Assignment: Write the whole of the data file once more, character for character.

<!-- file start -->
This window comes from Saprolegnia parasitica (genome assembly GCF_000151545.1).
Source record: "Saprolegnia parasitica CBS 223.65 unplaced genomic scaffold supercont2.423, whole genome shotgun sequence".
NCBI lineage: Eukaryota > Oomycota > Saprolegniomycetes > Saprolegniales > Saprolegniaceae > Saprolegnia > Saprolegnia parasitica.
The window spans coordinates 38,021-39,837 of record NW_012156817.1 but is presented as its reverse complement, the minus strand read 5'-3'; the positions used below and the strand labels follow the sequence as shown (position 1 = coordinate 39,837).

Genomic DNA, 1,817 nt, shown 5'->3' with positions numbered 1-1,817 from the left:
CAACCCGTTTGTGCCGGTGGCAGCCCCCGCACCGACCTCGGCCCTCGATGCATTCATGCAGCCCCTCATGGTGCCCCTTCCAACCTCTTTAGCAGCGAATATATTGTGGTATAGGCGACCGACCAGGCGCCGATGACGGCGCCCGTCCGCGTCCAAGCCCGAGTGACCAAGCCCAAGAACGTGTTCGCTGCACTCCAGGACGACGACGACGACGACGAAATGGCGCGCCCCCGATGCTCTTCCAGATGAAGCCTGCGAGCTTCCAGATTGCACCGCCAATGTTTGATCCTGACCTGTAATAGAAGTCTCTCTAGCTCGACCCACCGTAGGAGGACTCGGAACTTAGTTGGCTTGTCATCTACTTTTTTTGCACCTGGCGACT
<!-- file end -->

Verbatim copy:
This window comes from Saprolegnia parasitica (genome assembly GCF_000151545.1).
Source record: "Saprolegnia parasitica CBS 223.65 unplaced genomic scaffold supercont2.423, whole genome shotgun sequence".
NCBI lineage: Eukaryota > Oomycota > Saprolegniomycetes > Saprolegniales > Saprolegniaceae > Saprolegnia > Saprolegnia parasitica.
The window spans coordinates 38,021-39,837 of record NW_012156817.1 but is presented as its reverse complement, the minus strand read 5'-3'; the positions used below and the strand labels follow the sequence as shown (position 1 = coordinate 39,837).

Genomic DNA, 1,817 nt, shown 5'->3' with positions numbered 1-1,817 from the left:
CAACCCGTTTGTGCCGGTGGCAGCCCCCGCACCGACCTCGGCCCTCGATGCATTCATGCAGCCCCTCATGGTGCCCCTTCCAACCTCTTTAGCAGCGAATATATTGTGGTATAGGCGACCGACCAGGCGCCGATGACGGCGCCCGTCCGCGTCCAAGCCCGAGTGACCAAGCCCAAGAACGTGTTCGCTGCACTCCAGGACGACGACGACGACGACGAAATGGCGCGCCCCCGATGCTCTTCCAGATGAAGCCTGCGAGCTTCCAGATTGCACCGCCAATGTTTGATCCTGACCTGTAATAGAAGTCTCTCTAGCTCGACCCACCGTAGGAGGACTCGGAACTTAGTTGGCTTGTCATCTACTTTTTTTGCACCTGGCGACT